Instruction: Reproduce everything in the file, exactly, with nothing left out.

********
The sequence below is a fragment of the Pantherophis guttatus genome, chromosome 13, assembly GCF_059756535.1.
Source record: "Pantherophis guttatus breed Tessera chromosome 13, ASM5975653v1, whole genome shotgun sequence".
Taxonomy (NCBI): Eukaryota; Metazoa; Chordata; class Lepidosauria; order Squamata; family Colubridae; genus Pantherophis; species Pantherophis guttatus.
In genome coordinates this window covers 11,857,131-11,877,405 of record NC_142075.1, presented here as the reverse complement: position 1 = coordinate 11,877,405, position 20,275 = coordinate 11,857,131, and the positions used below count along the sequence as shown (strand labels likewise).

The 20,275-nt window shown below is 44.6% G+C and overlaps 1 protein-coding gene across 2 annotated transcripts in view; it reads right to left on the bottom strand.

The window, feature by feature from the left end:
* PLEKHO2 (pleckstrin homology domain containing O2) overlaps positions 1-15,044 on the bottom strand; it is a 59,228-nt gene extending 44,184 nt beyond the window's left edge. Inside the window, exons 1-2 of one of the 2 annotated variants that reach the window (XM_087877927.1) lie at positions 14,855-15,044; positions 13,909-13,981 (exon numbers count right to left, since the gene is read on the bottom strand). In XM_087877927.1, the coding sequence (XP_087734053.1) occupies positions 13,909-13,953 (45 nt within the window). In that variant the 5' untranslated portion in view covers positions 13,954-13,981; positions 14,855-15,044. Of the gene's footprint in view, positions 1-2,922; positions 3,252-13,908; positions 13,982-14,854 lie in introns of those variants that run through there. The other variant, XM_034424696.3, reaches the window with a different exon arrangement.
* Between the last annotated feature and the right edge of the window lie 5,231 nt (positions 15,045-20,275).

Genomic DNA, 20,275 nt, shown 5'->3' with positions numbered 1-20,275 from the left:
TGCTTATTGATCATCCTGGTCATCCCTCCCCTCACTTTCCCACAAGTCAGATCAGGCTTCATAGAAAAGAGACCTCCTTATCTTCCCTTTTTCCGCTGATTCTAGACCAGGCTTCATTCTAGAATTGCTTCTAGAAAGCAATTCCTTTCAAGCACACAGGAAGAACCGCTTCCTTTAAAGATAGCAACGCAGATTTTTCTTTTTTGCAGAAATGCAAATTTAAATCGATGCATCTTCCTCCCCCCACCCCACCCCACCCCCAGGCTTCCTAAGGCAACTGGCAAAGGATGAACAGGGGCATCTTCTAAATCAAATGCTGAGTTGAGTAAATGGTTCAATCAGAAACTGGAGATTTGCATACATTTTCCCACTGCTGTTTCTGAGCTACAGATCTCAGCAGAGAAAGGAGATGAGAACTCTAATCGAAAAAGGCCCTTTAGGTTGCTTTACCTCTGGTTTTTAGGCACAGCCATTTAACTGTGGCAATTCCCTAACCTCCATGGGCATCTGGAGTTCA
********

The sequence below is a fragment of the Pantherophis guttatus genome, chromosome 13, assembly GCF_059756535.1.
Source record: "Pantherophis guttatus breed Tessera chromosome 13, ASM5975653v1, whole genome shotgun sequence".
Taxonomy (NCBI): Eukaryota; Metazoa; Chordata; class Lepidosauria; order Squamata; family Colubridae; genus Pantherophis; species Pantherophis guttatus.
In genome coordinates this window covers 11,857,131-11,877,405 of record NC_142075.1, presented here as the reverse complement: position 1 = coordinate 11,877,405, position 20,275 = coordinate 11,857,131, and the positions used below count along the sequence as shown (strand labels likewise).

The 20,275-nt window shown below is 44.6% G+C and overlaps 1 protein-coding gene across 2 annotated transcripts in view; it reads right to left on the bottom strand.

The window, feature by feature from the left end:
* PLEKHO2 (pleckstrin homology domain containing O2) overlaps positions 1-15,044 on the bottom strand; it is a 59,228-nt gene extending 44,184 nt beyond the window's left edge. Inside the window, exons 1-2 of one of the 2 annotated variants that reach the window (XM_087877927.1) lie at positions 14,855-15,044; positions 13,909-13,981 (exon numbers count right to left, since the gene is read on the bottom strand). In XM_087877927.1, the coding sequence (XP_087734053.1) occupies positions 13,909-13,953 (45 nt within the window). In that variant the 5' untranslated portion in view covers positions 13,954-13,981; positions 14,855-15,044. Of the gene's footprint in view, positions 1-2,922; positions 3,252-13,908; positions 13,982-14,854 lie in introns of those variants that run through there. The other variant, XM_034424696.3, reaches the window with a different exon arrangement.
* Between the last annotated feature and the right edge of the window lie 5,231 nt (positions 15,045-20,275).

Genomic DNA, 20,275 nt, shown 5'->3' with positions numbered 1-20,275 from the left:
TGCTTATTGATCATCCTGGTCATCCCTCCCCTCACTTTCCCACAAGTCAGATCAGGCTTCATAGAAAAGAGACCTCCTTATCTTCCCTTTTTCCGCTGATTCTAGACCAGGCTTCATTCTAGAATTGCTTCTAGAAAGCAATTCCTTTCAAGCACACAGGAAGAACCGCTTCCTTTAAAGATAGCAACGCAGATTTTTCTTTTTTGCAGAAATGCAAATTTAAATCGATGCATCTTCCTCCCCCCACCCCACCCCACCCCCAGGCTTCCTAAGGCAACTGGCAAAGGATGAACAGGGGCATCTTCTAAATCAAATGCTGAGTTGAGTAAATGGTTCAATCAGAAACTGGAGATTTGCATACATTTTCCCACTGCTGTTTCTGAGCTACAGATCTCAGCAGAGAAAGGAGATGAGAACTCTAATCGAAAAAGGCCCTTTAGGTTGCTTTACCTCTGGTTTTTAGGCACAGCCATTTAACTGTGGCAATTCCCTAACCTCCATGGGCATCTGGAGTTCA